Winfried W. Wilcke
Senior Manager of Nanoscale Science and Technology, IBM, San Jose
Wilcke, 61, uses nanoscience to boost the storage capacity of electric-car batteries while keeping them lightweight—a perpetual struggle when designing cars without gasoline.
"There's a trade-off with electric cars: You can either have small batteries and spend a lot of money to build charging stations, or you can build a big battery to get away with the infrastructure you have. We're working on lithium-air batteries that would be big enough to hold energy content comparable to a gas tank's. With a battery that big, you wouldn't need to build a major infrastructure. Lithium-air batteries are good for things that need a lot of energy but don't go through it very quickly. So if they're going to work for cars, they would probably need to be combined with small lithium-ion batteries that can provide quick power during acceleration spurts. I haven't the foggiest idea of how expensive these batteries will be. And that's, of course, as important as the energy density."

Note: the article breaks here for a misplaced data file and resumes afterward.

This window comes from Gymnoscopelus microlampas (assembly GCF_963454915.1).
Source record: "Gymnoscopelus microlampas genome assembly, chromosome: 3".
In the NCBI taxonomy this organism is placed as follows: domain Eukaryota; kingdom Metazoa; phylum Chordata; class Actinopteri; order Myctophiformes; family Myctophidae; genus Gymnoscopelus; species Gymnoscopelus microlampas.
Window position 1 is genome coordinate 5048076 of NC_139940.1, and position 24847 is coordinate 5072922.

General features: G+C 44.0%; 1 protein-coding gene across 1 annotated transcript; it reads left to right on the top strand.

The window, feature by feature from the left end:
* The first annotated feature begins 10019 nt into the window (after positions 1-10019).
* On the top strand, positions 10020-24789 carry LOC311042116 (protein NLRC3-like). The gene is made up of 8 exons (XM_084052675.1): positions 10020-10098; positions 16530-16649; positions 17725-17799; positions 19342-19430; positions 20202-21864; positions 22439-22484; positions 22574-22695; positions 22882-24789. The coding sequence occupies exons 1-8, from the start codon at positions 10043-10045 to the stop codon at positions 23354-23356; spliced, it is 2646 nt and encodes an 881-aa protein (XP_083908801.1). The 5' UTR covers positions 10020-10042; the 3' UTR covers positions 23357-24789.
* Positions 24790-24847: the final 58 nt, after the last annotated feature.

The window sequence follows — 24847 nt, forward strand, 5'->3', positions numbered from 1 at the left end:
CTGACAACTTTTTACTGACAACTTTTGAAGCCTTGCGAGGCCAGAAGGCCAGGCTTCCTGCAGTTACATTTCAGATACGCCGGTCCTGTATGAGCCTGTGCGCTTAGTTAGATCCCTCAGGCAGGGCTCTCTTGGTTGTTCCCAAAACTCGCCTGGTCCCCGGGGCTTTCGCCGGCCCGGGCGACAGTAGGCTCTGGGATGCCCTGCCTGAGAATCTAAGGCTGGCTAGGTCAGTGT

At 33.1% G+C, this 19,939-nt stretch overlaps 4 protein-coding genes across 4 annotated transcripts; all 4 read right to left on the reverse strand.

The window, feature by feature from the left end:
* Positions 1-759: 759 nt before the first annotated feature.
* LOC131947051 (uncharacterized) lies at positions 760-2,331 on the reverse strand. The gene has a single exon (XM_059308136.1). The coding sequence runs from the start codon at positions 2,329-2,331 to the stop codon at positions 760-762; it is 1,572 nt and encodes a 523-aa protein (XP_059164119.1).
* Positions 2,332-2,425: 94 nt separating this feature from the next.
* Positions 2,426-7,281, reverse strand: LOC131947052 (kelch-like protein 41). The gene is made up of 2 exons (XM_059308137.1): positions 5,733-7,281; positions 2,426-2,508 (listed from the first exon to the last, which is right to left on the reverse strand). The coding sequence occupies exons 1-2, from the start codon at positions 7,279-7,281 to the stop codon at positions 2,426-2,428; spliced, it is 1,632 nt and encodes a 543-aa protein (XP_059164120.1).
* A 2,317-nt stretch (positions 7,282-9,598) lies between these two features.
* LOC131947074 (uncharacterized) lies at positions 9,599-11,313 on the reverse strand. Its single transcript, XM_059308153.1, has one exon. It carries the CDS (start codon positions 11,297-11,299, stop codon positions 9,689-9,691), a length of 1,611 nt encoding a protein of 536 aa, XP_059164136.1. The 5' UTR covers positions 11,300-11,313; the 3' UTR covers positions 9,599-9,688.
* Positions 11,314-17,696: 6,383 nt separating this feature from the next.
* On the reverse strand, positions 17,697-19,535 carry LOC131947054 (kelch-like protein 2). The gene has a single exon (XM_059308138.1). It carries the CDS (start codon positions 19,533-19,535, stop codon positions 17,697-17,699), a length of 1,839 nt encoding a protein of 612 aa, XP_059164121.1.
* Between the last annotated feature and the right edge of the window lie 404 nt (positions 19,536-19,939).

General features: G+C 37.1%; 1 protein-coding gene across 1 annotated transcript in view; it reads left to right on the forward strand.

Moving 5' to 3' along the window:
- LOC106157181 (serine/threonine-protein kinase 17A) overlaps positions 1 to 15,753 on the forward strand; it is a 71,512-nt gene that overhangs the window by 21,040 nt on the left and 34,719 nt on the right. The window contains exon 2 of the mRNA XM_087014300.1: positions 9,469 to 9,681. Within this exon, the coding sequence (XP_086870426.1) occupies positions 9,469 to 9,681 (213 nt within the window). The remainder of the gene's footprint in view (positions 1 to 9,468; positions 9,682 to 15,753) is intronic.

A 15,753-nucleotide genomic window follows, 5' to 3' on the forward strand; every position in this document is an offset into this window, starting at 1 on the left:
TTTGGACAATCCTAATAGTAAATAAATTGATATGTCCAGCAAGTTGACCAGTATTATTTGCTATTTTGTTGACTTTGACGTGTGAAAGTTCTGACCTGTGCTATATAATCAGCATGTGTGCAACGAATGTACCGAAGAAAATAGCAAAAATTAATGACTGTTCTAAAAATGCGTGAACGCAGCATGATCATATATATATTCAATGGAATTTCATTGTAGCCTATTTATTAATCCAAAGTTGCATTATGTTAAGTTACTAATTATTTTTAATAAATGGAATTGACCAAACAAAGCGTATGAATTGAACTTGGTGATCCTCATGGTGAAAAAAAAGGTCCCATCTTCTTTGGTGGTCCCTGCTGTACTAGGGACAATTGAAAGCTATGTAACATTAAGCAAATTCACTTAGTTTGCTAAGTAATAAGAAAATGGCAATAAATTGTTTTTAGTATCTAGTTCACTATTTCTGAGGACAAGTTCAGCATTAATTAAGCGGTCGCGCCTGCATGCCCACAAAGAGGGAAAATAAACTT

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A version of this article appeared in the September 2011 issue of Fast Company magazine.